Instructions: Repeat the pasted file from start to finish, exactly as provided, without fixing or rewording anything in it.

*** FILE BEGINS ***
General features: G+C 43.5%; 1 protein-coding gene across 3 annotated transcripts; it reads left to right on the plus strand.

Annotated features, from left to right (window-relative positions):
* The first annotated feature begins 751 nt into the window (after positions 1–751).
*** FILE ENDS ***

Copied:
General features: G+C 43.5%; 1 protein-coding gene across 3 annotated transcripts; it reads left to right on the plus strand.

Annotated features, from left to right (window-relative positions):
* The first annotated feature begins 751 nt into the window (after positions 1–751).